Posted in bicycle off the road people

Operation Puncture

Operation Puncture Posted on November 18, 20124 Comments

About five years ago, I got my first road bike, and couldn’t figure out how to change gear. I actually thought the bike was broken, so took it into Brixton Cycles, where Lincoln patiently explained how to use integrated shifters. (To his credit, he managed to keep a straight face.)

A couple of weeks later I decided to top up the air in my back tyre, tried to latch my pump onto the valve, failed, and ended up deflating it instead. I wheeled the bike round to Cavendish Cycles (now Fitzrovia Bicycles), and stood there, feeling like an idiot, while they showed me how to use the pump.

When I had my first puncture I was out on a ride on my own, miles from anywhere. I panicked, didn’t know what to do, and had to phone a friend for step-by-step instructions. If she hadn’t been able to help, it would have been a long long walk to the nearest train station.

And now I’m cycling round the world, on a bike I built myself (with a little help from my friends).

Photo credit: Kate Lines

I’m telling you these stories to prove yet again what we all know, but seem constantly to forget – that everyone was a beginner once, that we all start somewhere, and that there isn’t a cyclist in the world who doesn’t have several stories about stupid mistakes they made in their early days. (I still regularly feel like an idiot in bikeshops, and have decided to embrace it, as part of the eternal learning curve.)

As you’ll have noticed, I am endlessly curious as to why there aren’t more women doing what I do, and always looking for ways of trying to convince them that it’s really not that difficult, and that they should give it a go, whether ‘it’ is cycling to work, cycling round the world, or learning how to ride a bike in the first place.

There are lots of things putting women off cycling. But one of the biggest is a straightforward fear of what will happen if – when – the bike gets a flat tyre. In fact, ‘what do you do when you get a puncture?’ is one of the questions I’m most frequently asked, by women and men alike. And my response is – I fix it, of course. It’s really not that difficult, and I can’t understand why it remains a mystery to so many people – even some who’ve been cycling for years.

An old housemate of mine, even though she cycled to work every day, and had done for years, would still walk the bike to a bikeshop whenever she got a puncture, and pay up to £20 for them to sort it out. Goodness knows how much time and money this cost her over the years. (I gave her a puncture tutorial last September, as one of my final acts before leaving.) And Anne Mustoe, who cycled round the world twice, alone, prided herself on never learning how to fix a flat. This, I suppose, shows that mechanical cluelessness needn’t be the impediment that everyone thinks it is, but nonetheless, I can’t help but wonder how many hours Mustoe wasted searching out bikeshops, shivering or sweating beside the road as she waited for a saviour when her tyres deflated in the middle of nowhere, hitchhiking and sitting on buses, and despairing of ever finding someone qualified to understand, let alone resolve her problem, when she could much more easily have sat down to fix it herself, and been back on the road within 20 minutes.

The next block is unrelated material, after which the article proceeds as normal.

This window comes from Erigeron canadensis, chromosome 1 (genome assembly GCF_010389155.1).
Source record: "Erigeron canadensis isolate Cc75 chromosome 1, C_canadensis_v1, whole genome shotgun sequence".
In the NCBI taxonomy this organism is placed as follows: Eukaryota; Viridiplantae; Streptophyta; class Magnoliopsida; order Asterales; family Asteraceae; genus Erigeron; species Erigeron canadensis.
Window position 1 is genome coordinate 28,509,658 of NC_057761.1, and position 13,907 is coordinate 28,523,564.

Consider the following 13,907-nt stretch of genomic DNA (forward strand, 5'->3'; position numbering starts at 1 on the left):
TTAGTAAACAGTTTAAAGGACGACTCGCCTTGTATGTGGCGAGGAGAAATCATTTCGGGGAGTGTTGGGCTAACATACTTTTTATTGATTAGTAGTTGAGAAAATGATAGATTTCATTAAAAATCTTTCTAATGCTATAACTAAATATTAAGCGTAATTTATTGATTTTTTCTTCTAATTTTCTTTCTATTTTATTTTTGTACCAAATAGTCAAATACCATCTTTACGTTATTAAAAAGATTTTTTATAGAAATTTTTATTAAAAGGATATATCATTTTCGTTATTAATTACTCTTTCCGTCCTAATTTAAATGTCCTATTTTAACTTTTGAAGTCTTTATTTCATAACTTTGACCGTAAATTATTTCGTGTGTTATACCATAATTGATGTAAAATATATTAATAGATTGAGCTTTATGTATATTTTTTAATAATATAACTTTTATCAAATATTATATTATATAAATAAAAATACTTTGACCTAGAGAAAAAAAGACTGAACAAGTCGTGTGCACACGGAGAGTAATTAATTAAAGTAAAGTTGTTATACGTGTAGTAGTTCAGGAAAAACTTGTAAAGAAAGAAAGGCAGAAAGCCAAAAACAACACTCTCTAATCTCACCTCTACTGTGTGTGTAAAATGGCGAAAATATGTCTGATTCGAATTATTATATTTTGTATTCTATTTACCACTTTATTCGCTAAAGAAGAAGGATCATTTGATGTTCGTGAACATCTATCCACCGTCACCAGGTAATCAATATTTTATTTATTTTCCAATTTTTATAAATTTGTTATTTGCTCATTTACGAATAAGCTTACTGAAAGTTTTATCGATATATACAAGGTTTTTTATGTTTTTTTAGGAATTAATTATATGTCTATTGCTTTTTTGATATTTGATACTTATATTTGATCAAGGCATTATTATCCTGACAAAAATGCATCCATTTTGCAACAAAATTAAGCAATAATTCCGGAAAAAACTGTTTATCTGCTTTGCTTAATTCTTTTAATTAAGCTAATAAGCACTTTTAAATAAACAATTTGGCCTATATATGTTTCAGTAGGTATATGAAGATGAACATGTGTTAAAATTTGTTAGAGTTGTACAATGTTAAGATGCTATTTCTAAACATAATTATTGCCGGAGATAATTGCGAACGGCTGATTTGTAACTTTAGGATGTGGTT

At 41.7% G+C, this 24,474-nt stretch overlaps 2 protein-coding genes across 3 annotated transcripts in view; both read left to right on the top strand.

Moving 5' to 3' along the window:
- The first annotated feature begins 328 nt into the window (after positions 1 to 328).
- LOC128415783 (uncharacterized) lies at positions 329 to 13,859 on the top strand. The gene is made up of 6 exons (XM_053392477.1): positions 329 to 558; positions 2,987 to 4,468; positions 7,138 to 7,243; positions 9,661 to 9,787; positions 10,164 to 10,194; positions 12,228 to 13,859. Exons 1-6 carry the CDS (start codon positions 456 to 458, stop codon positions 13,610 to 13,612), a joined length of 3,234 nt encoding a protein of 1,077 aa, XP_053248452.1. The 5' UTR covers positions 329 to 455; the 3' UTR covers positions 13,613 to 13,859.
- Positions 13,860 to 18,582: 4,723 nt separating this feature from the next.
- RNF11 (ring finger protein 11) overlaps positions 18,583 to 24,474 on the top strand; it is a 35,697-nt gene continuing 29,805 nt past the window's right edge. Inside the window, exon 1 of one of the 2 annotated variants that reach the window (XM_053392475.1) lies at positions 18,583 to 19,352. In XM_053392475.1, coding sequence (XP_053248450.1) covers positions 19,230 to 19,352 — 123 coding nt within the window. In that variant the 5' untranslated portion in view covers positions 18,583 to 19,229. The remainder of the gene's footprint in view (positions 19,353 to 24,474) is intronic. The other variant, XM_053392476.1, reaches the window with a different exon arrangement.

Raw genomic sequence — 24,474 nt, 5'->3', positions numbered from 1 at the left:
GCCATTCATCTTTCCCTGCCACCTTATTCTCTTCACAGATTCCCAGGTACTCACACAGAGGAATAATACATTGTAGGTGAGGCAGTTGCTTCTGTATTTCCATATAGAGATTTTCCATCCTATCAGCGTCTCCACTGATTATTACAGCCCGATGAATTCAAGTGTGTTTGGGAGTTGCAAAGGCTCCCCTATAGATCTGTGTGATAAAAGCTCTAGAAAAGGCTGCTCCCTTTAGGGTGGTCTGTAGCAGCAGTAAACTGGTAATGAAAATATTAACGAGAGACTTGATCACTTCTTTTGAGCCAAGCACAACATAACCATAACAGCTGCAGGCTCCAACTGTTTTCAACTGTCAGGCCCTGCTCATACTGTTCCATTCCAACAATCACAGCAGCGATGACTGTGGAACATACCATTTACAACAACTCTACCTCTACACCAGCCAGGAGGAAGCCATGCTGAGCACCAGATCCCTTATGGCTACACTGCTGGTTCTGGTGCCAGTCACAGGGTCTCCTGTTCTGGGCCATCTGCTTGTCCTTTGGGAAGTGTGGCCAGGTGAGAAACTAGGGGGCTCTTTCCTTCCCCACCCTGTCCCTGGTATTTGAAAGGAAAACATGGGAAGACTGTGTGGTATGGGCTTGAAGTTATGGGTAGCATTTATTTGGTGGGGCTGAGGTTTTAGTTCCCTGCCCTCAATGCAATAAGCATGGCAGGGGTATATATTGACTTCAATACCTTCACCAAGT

So I’ve made it my mission to teach as many women how to fix punctures as I possibly can. I started with Jessie, in Tokyo’s Yoyogi Park, one afternoon last week. It took less than an hour, and was great fun.

(Especially the bit where I got to stab her inner tube with my Leatherman multitool.)

And I was amazed by how much of a difference this short lesson made to Jessie’s cycling ambitions. As it turns out, the only thing really stopping her from putting her bike on the train and heading out to cycle in the gorgeous countryside a few hours from Tokyo was that she wasn’t able to take her wheels off to put the bike in its bag. Now she knows – and she claims to be actually looking forward to getting a puncture, so that she can put her new-found skills to the test. (Pffft, she’ll soon learn. Punctures are generally just an annoyance, even when you do know how to fix them.)

We made our way out of the park as the sun was setting, shivering with the first chills of autumn, but also glowing with capability and achievement (her) and the happy feeling of having given something back to the world for once (me).

I intend to do a lot more of this. If you ever find you’re in the same city as me, and would like to spend an hour learning how to fix a puncture, please drop me a line – I’d be delighted to meet you. And if you already know how to patch a tube and pump up a tyre, why don’t you go and teach someone else? Slowly but surely, everyone will learn, and more and more people will ride bikes, and the world will be a better place.

I think this initiative was at least partly inspired by Cyclofemme‘s current project – encouraging cyclists to sign a pledge that they will invest their “energy, strength, and passion to inspire one more woman to ride a bike.”

I will, of course, be signing the Cyclofemme pledge as soon as I’ve found somewhere I can print it off. And in the meantime, as well as doing all I can to inspire and encourage other women to put aside their fears and ride their bikes, I will also be helping them out with the very practical business of what to do when things go wrong.

Get in touch today to book your lesson!


  1. Emily,
    So enjoyed this article. I myself never fixes a puncture next to the road, if I can avoid it. I normally just carry a spare tube or 2, replace the tube then when I get to my destination I will attend to the puncture. Offcourse that is if anything managed to get through my thorn proof tubes AND tyre liners. Yes woman are normally hesitant when it comes to mechanical things. I like your idea on teaching them the ropes.

Comments are closed.